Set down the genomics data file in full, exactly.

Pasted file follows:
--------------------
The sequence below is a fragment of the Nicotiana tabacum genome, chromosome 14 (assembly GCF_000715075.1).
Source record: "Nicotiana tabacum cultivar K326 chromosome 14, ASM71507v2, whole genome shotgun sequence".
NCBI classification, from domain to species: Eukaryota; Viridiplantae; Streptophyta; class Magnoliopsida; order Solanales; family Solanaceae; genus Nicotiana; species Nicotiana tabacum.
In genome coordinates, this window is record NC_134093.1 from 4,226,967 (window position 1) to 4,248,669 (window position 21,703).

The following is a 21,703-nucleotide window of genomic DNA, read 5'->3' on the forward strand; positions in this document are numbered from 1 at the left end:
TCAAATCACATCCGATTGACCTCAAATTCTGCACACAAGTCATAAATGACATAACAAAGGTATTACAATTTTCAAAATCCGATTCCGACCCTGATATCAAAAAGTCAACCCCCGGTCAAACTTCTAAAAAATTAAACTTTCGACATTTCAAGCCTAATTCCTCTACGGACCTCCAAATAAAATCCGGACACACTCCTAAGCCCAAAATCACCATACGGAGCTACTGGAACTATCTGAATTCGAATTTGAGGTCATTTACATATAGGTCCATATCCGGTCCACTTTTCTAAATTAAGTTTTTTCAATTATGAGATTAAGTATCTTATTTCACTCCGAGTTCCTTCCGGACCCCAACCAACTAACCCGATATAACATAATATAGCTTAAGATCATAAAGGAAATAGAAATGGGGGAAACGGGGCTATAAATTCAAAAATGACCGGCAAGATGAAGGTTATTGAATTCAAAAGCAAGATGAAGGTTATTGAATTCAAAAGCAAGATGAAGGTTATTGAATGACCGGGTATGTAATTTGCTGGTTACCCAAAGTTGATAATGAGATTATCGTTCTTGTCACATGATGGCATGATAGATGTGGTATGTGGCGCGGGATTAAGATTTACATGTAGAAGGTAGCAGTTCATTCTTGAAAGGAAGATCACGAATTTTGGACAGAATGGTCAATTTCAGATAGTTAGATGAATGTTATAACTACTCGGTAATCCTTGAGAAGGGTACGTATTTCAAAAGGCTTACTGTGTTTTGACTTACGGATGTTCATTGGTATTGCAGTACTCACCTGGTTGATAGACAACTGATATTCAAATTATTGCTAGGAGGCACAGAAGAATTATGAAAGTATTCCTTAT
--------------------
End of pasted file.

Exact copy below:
The sequence below is a fragment of the Nicotiana tabacum genome, chromosome 14 (assembly GCF_000715075.1).
Source record: "Nicotiana tabacum cultivar K326 chromosome 14, ASM71507v2, whole genome shotgun sequence".
NCBI classification, from domain to species: Eukaryota; Viridiplantae; Streptophyta; class Magnoliopsida; order Solanales; family Solanaceae; genus Nicotiana; species Nicotiana tabacum.
In genome coordinates, this window is record NC_134093.1 from 4,226,967 (window position 1) to 4,248,669 (window position 21,703).

The following is a 21,703-nucleotide window of genomic DNA, read 5'->3' on the forward strand; positions in this document are numbered from 1 at the left end:
TCAAATCACATCCGATTGACCTCAAATTCTGCACACAAGTCATAAATGACATAACAAAGGTATTACAATTTTCAAAATCCGATTCCGACCCTGATATCAAAAAGTCAACCCCCGGTCAAACTTCTAAAAAATTAAACTTTCGACATTTCAAGCCTAATTCCTCTACGGACCTCCAAATAAAATCCGGACACACTCCTAAGCCCAAAATCACCATACGGAGCTACTGGAACTATCTGAATTCGAATTTGAGGTCATTTACATATAGGTCCATATCCGGTCCACTTTTCTAAATTAAGTTTTTTCAATTATGAGATTAAGTATCTTATTTCACTCCGAGTTCCTTCCGGACCCCAACCAACTAACCCGATATAACATAATATAGCTTAAGATCATAAAGGAAATAGAAATGGGGGAAACGGGGCTATAAATTCAAAAATGACCGGCAAGATGAAGGTTATTGAATTCAAAAGCAAGATGAAGGTTATTGAATTCAAAAGCAAGATGAAGGTTATTGAATGACCGGGTATGTAATTTGCTGGTTACCCAAAGTTGATAATGAGATTATCGTTCTTGTCACATGATGGCATGATAGATGTGGTATGTGGCGCGGGATTAAGATTTACATGTAGAAGGTAGCAGTTCATTCTTGAAAGGAAGATCACGAATTTTGGACAGAATGGTCAATTTCAGATAGTTAGATGAATGTTATAACTACTCGGTAATCCTTGAGAAGGGTACGTATTTCAAAAGGCTTACTGTGTTTTGACTTACGGATGTTCATTGGTATTGCAGTACTCACCTGGTTGATAGACAACTGATATTCAAATTATTGCTAGGAGGCACAGAAGAATTATGAAAGTATTCCTTAT